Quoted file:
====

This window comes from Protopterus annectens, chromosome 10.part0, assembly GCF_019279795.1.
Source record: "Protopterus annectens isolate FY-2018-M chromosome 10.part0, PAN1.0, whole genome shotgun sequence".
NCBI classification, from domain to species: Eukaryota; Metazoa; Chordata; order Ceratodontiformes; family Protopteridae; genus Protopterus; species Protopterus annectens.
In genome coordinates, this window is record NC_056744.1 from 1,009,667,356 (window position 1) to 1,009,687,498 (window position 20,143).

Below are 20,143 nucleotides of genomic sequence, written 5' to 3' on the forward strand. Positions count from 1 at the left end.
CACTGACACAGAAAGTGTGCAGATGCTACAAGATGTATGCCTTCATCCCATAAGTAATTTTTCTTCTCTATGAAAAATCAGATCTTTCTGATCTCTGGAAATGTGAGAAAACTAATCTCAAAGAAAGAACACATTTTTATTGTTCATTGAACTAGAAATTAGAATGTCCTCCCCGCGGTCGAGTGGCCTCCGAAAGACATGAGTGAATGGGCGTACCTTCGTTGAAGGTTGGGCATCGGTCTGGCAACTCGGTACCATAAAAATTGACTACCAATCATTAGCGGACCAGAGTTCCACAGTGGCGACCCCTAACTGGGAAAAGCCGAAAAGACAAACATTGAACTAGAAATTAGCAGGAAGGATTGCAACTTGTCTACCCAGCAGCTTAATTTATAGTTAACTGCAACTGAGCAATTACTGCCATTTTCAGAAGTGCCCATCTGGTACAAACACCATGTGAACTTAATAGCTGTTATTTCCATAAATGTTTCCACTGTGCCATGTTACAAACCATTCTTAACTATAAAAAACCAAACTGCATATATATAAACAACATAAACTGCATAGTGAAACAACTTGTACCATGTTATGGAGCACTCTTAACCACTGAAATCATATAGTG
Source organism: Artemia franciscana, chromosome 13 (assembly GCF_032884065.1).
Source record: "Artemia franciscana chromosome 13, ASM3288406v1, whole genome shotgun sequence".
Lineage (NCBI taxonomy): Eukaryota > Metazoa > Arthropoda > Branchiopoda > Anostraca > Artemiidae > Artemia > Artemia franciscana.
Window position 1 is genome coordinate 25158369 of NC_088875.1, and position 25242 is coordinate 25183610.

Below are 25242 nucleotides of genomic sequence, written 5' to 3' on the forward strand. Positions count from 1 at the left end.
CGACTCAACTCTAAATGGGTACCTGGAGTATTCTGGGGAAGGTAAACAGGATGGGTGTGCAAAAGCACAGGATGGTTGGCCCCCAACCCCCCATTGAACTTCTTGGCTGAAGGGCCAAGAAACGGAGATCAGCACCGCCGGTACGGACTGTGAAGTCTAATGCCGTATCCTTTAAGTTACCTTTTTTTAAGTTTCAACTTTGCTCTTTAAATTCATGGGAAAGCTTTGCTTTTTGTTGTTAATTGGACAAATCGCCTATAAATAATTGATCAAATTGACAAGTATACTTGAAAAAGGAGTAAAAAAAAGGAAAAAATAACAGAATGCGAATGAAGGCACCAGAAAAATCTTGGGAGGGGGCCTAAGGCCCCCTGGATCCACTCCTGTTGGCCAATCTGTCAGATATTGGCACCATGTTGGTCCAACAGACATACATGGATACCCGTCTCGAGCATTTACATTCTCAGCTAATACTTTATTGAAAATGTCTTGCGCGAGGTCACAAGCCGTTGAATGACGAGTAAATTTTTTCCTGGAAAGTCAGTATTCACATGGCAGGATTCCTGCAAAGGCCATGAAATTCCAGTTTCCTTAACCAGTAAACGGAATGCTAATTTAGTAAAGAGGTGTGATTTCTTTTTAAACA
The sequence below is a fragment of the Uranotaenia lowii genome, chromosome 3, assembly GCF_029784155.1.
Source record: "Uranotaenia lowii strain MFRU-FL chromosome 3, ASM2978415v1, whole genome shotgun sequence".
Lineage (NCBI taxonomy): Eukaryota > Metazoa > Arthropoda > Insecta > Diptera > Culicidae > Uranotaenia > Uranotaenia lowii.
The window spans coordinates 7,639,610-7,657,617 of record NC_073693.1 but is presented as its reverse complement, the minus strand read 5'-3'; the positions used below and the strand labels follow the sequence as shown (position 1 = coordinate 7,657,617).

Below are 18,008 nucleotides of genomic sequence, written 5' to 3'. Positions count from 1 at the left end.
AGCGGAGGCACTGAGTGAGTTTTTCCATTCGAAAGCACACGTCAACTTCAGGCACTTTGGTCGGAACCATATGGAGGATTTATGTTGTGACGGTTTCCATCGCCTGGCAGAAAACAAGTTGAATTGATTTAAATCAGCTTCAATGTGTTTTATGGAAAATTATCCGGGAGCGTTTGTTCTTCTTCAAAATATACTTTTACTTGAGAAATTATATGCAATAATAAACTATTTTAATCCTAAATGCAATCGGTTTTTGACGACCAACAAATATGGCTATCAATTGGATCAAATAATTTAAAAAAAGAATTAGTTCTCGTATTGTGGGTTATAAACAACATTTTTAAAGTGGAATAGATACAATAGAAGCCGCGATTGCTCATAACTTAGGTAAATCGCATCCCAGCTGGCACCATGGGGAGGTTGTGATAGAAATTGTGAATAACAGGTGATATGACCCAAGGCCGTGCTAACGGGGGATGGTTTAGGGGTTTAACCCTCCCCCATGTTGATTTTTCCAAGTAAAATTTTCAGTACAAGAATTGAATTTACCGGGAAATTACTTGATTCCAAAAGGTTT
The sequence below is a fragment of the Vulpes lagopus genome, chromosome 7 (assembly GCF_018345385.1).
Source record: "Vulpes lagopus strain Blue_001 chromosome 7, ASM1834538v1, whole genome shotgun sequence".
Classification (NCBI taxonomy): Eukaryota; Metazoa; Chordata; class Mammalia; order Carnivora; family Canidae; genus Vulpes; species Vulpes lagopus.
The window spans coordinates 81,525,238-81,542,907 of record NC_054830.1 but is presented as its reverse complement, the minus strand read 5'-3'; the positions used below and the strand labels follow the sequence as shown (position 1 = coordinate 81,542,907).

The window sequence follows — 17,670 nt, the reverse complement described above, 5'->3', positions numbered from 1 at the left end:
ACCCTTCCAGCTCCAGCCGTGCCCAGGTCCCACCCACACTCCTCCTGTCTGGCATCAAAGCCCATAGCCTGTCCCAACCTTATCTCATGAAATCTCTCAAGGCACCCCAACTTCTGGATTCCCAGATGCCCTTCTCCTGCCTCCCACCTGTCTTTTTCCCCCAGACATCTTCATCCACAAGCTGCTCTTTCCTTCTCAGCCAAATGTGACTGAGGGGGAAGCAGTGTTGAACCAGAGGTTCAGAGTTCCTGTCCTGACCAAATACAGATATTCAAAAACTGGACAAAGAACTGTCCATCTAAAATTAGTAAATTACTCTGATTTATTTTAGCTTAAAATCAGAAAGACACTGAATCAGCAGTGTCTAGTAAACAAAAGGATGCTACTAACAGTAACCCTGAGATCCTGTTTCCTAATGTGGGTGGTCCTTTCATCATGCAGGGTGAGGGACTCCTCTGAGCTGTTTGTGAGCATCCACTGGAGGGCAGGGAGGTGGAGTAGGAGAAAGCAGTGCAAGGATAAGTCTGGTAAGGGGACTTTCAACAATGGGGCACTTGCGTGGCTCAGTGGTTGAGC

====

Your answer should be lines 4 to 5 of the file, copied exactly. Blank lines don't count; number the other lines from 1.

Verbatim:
In genome coordinates, this window is record NC_056744.1 from 1,009,667,356 (window position 1) to 1,009,687,498 (window position 20,143).

Below are 20,143 nucleotides of genomic sequence, written 5' to 3' on the forward strand. Positions count from 1 at the left end.